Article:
Virtual women reveal more skin, regardless of body proportions

Dec 26, 2012

In the virtual world of Second Life, female avatars expose substantially more skin than males, independent of their virtual body proportions, according to research published December 26 in the open access journal PLOS ONE by Matthieu Guitton and colleagues from Laval University, Canada.

The human tendency to cover up stems from climatic, environmental, physical and cultural constraints, so measuring people's propensity to reveal skin can be difficult in the real world. To study human behavior free of at least some of these constraints, the researchers analyzed how male and female avatars in the virtual, 3- dimensional world of Second Life dressed. offers users options to choose the gender, appearance and attire of their virtual avatars, and users can select clothing from several items created in this virtual world, rather than being restricted to a predefined costume.

They found that out of over 400 virtual people studied, 71% of male avatars covered between 75-100% of their skin, while only 5% of females did. In contrast, 47% of the virtual females they studied covered between 25-49% of their skin, compared to 9% of males. The amount of skin covered was independent of traditional gender-specific measures of for virtual avatars, such as waist-chest ratios for females. According to the study, "These findings have implications for understanding how sex specific aspects of skin disclosure influence human social interactions in both virtual and real settings."

Guitton adds, "Virtual settings provide a unique tool to study human behavior unhindered by physical and environmental constraints.This tool enabled us to find a dramatic gender difference in the propensity to disclose naked skin."

Explore further: The nostalgia effect: Do consumers spend more when thinking about the past?

More information: Lomanowska AM, Guitton MJ (2012) Virtually Naked: Virtual Environment Reveals Sex-Dependent Nature of Skin Disclosure. PLoS ONE 7(12): e51921.doi:10.1371/journal.pone.0051921

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User comments : 11

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jscroft
2 / 5 (18) Dec 26, 2012
I'd love to know what this earth-shattering result cost the average Canadian taxpayer.
sirchick
4.4 / 5 (7) Dec 26, 2012
We assume all female avatars are in use by female players... I doubt this is 100% the case.

But my only guess is women that don't feel sexy in real life do it to feel sexy in their virtual life??? I find this SL a strange hobby some people considered it a real second life to their main first one... to me its just a interactive chat site.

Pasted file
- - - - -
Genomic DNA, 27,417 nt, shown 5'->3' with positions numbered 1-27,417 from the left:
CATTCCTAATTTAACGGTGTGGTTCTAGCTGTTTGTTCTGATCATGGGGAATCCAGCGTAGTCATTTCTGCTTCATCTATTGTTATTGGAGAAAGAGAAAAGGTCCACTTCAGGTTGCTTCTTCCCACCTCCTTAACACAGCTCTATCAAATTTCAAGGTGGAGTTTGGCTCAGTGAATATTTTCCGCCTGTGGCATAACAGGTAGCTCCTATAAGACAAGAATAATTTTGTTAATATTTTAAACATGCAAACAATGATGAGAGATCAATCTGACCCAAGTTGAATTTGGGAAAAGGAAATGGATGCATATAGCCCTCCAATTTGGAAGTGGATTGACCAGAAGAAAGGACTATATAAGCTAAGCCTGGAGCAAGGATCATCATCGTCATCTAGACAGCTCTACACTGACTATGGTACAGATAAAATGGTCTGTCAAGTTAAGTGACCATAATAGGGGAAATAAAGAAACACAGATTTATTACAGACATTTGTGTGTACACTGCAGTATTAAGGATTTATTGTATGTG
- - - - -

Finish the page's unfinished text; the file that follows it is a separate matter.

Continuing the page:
I've never considered SL an accurate way to study people's behaviour.
GrizzlySol
4.5 / 5 (8) Dec 26, 2012
I'd love to know what this earth-shattering result cost the average Canadian taxpayer.


Ever heard of privately funded research?
its crazy i know but... it actually happens all the time.
ValeriaT
3.7 / 5 (9) Dec 27, 2012
We assume all female avatars are in use by female players... I doubt this is 100% the case
Even if we admit, many female avatars are in use by males, this finding reveals, it's just women, who exert the pressure for public nudity, not "sexist" and "dirty" men. This research has lead into similar conclusion: even the little girls prefer the nudity in social competition spontaneously.
kochevnik
4 / 5 (12) Dec 27, 2012
The deal is that in person women draw attention to themselves and become accustomed to this advantage. On Internet prospect of sex is absent so women are compelled to restore the attentive advantage they naturally have real situations by whatever means available.
Husky
2.8 / 5 (5) Dec 27, 2012
kochevnik, agreed and may i add that it is less risky for women to reveal skin on SL then on the street, the worst can happen is your virtual character get raped, akin to the many male keyboard warriors that run a big insulting mouth on the internet.
Sinister1811
1 / 5 (4) Dec 27, 2012
How ironic that there's an advertisement for IMVU (another virtual reality thing) on the side of the article. There are plenty of half dressed female avatars on there too.
sirchick
5 / 5 (5) Dec 27, 2012
How ironic that there's an advertisement for IMVU (another virtual reality thing) on the side of the article. There are plenty of half dressed female avatars on there too.


Thats not ironic thats how adverts work.. based on keywords in articles. But i imagine its the same on IMVU as SL.
antonima
not rated yet Dec 29, 2012
I'm surprised the study doesn't mention any statistics on real world skin cover, I'm sure the trend is similar.
cyberCMDR
not rated yet Dec 29, 2012
Clothing for women is not the same thing as it is for men. They usually must cover up more of their bodies (men don't worry about going topless), and in many societies must cover up completely. Avatars allow them to choose their own limits on coverage, and if "proper" clothing is felt to be imposed on them in real life, they can ignore those taboos in SL.
sirchick
5 / 5 (1) Dec 30, 2012
Clothing for women is not the same thing as it is for men. They usually must cover up more of their bodies (men don't worry about going topless), and in many societies must cover up completely. Avatars allow them to choose their own limits on coverage, and if "proper" clothing is felt to be imposed on them in real life, they can ignore those taboos in SL.


If you go to nightclubs in UK even middle of winter women are out in barely anything, how they don't end up with hypothermia needs another study in itself :P